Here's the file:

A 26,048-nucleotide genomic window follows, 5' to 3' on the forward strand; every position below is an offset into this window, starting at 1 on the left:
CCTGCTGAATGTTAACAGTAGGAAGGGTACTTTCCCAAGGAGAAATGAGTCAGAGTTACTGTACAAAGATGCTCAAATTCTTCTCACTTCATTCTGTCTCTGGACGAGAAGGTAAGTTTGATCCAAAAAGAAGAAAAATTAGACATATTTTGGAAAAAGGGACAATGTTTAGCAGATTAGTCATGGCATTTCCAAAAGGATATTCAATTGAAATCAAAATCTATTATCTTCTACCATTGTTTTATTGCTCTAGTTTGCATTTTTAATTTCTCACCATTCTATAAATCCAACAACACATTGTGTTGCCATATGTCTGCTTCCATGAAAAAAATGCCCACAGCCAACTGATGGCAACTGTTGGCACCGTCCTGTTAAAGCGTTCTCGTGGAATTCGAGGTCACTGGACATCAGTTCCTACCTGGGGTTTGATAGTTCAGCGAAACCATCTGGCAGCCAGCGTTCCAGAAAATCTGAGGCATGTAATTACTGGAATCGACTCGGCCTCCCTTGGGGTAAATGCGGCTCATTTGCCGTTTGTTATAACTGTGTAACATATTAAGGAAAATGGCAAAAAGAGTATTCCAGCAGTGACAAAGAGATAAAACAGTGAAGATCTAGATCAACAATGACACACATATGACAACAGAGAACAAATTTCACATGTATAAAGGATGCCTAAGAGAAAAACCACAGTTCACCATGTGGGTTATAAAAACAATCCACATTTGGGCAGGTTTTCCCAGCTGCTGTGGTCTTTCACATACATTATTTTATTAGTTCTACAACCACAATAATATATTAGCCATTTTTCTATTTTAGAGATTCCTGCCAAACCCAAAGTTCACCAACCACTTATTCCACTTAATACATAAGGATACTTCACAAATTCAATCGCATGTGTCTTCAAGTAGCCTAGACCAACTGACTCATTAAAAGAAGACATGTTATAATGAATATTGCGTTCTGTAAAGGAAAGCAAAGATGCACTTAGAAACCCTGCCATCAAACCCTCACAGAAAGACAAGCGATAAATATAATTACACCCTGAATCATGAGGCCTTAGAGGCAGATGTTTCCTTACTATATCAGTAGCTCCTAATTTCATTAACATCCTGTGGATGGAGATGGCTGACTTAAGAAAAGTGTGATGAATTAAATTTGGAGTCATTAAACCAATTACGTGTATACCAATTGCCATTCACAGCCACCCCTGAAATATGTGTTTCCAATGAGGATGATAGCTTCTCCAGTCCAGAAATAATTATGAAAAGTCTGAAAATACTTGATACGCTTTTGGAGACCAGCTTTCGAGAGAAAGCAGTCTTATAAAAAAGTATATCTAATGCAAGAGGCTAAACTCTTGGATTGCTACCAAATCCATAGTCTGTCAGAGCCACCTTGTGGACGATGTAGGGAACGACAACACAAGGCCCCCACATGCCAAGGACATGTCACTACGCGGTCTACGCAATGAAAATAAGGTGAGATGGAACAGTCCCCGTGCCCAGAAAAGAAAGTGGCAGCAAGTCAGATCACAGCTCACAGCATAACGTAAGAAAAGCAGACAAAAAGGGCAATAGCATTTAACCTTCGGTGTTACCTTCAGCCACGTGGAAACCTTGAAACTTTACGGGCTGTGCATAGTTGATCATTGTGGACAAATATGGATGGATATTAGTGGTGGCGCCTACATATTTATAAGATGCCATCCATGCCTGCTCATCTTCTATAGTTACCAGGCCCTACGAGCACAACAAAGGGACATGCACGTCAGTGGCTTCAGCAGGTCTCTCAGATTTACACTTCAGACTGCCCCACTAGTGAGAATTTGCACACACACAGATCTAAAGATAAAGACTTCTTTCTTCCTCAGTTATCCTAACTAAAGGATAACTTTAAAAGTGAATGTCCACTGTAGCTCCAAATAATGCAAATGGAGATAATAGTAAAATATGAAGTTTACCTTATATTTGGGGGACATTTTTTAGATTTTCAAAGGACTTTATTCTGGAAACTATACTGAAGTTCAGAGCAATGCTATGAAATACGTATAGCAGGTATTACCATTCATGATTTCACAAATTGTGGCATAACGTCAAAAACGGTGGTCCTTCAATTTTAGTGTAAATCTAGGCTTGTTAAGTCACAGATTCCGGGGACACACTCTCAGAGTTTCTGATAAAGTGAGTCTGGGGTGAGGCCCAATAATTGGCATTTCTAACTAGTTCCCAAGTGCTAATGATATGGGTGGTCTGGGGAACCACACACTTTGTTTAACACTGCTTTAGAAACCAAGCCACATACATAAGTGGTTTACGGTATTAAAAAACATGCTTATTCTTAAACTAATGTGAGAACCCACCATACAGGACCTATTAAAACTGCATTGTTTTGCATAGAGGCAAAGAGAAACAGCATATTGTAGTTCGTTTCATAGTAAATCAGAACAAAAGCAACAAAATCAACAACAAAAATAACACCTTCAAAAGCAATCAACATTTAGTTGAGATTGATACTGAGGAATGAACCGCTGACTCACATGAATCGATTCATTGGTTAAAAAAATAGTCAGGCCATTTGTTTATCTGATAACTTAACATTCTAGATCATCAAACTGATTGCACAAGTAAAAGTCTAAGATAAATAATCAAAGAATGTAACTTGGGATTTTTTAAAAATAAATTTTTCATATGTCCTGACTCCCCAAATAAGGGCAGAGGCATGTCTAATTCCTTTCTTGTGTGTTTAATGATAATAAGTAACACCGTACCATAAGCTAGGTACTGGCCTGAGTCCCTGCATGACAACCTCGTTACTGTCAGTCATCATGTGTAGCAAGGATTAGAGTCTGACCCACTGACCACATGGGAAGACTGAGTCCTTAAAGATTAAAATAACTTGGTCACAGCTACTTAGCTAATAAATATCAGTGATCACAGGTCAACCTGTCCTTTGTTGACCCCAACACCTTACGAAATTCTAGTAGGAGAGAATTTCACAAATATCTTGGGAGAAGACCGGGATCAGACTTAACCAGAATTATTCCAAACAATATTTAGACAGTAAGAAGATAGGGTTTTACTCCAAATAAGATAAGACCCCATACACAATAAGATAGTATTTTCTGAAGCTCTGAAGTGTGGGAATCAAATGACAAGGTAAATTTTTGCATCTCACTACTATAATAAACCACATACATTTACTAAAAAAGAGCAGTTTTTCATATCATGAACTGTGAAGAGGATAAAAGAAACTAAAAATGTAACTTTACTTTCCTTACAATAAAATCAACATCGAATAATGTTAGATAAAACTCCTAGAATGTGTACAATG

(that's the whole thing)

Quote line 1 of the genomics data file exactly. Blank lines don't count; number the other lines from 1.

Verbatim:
A 26,048-nucleotide genomic window follows, 5' to 3' on the forward strand; every position below is an offset into this window, starting at 1 on the left: